“Him” and “Her” are the only structures that have physically used a figurative reference and title.
What are your views on the secular and sacred aspects of art? Is there any place left for the sacred in the 'new art'?
This is not something that is considered in the thought process, as no conditions are the same. There is nothing new only different ways to put things together.
Any thoughts on the sensuous nature of surface and color in your work? If such aspects exist, how do you reconcile them with your obvious willful intent in your work?
That materials (paint and its marks) are an extension out from the surface of the wood into the perceivers space. This is a continual process of being uncomfortable and questioning the recycling process.
You have lived and worked in Kutztown, PA for most of your life. There seems to be a strong artistic tradition there, outside of the University that one would not expect on a cursory glance. What do you attribute this to?
The reason I would suggest is because of the location, its an area that has the greatest access to people and places but still out in the country. It is 110 miles to NYC, 300 to Pittsburgh, 75 to Philadelphia, 175 to Washington, DC and 125 to Baltimore. You can’t beat that.
Regarding the past sixty years of art in America, in your opinion what are the highlights? Which decades or moments stick in your mind and why?
I believe 1960-1975 was the germination period that energized and set the bases for all the visual, performing and literary arts that continue up to the present. Dance at the Judson church, 1960-65; music with Terry Riley with the recording of “In C”, 1964; La Monte Young, since the early 1960; Steve Reich records “Its Going to Rain” and “Coming Out”, 1965-66 and “Clapping” and “Drumming” in the early 1970’s; Philip Glass, “Music in Changing Parts”, 1970; Robert Ashley set up two music programs in Ann Arbor, Michigan and Mills College, Oakland, California, recorded and produced video opera in the 60’s and electronic medium with voice and text up to the present; Allen Ginsberg, poetry as music in the 60’s; John Cage, working with percussion and sound, teaching and lecturing, wrote the book “In Silence”, 1960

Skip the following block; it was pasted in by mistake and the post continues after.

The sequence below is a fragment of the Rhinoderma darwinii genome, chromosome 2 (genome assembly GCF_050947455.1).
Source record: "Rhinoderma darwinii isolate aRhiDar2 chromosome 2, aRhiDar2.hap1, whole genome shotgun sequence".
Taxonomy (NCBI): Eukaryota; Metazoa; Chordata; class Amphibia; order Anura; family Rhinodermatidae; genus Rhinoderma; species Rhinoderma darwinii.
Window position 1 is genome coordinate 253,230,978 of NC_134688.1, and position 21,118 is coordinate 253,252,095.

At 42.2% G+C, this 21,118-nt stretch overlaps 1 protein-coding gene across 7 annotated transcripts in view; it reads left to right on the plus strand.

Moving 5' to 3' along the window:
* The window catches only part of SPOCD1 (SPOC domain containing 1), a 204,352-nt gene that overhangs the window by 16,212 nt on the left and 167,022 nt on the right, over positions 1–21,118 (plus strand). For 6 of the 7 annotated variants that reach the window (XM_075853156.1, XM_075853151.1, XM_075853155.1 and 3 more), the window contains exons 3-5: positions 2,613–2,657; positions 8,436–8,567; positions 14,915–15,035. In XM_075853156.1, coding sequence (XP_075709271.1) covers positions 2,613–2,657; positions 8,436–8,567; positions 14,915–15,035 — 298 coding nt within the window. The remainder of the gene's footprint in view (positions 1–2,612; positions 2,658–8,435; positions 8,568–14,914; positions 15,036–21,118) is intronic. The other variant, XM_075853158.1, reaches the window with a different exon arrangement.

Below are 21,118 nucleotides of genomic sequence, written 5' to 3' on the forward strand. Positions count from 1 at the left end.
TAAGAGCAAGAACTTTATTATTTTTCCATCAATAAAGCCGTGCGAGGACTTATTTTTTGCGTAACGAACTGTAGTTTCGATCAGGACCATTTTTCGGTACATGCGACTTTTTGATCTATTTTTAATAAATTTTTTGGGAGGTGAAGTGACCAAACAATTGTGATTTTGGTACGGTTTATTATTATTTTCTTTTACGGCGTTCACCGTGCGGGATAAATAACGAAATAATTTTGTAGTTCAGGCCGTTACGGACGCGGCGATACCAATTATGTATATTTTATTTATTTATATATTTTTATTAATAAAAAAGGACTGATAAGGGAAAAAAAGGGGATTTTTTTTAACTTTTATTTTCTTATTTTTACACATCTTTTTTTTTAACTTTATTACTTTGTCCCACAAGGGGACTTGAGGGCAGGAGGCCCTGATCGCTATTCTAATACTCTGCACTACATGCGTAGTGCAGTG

How important is it for visual artists to be able to write about their work?
One has to have dialogue and conversation for storytelling, which are the pieces that are necessary to have something to say. Writing is basic to the necessity of understanding the thinking process.
Can you comment on decision making within the context of creating an art object? Can you speak on color choices in your work?
For me decision-making cannot be a value judgment, color, marks and germs are randomly selected, as they all work together.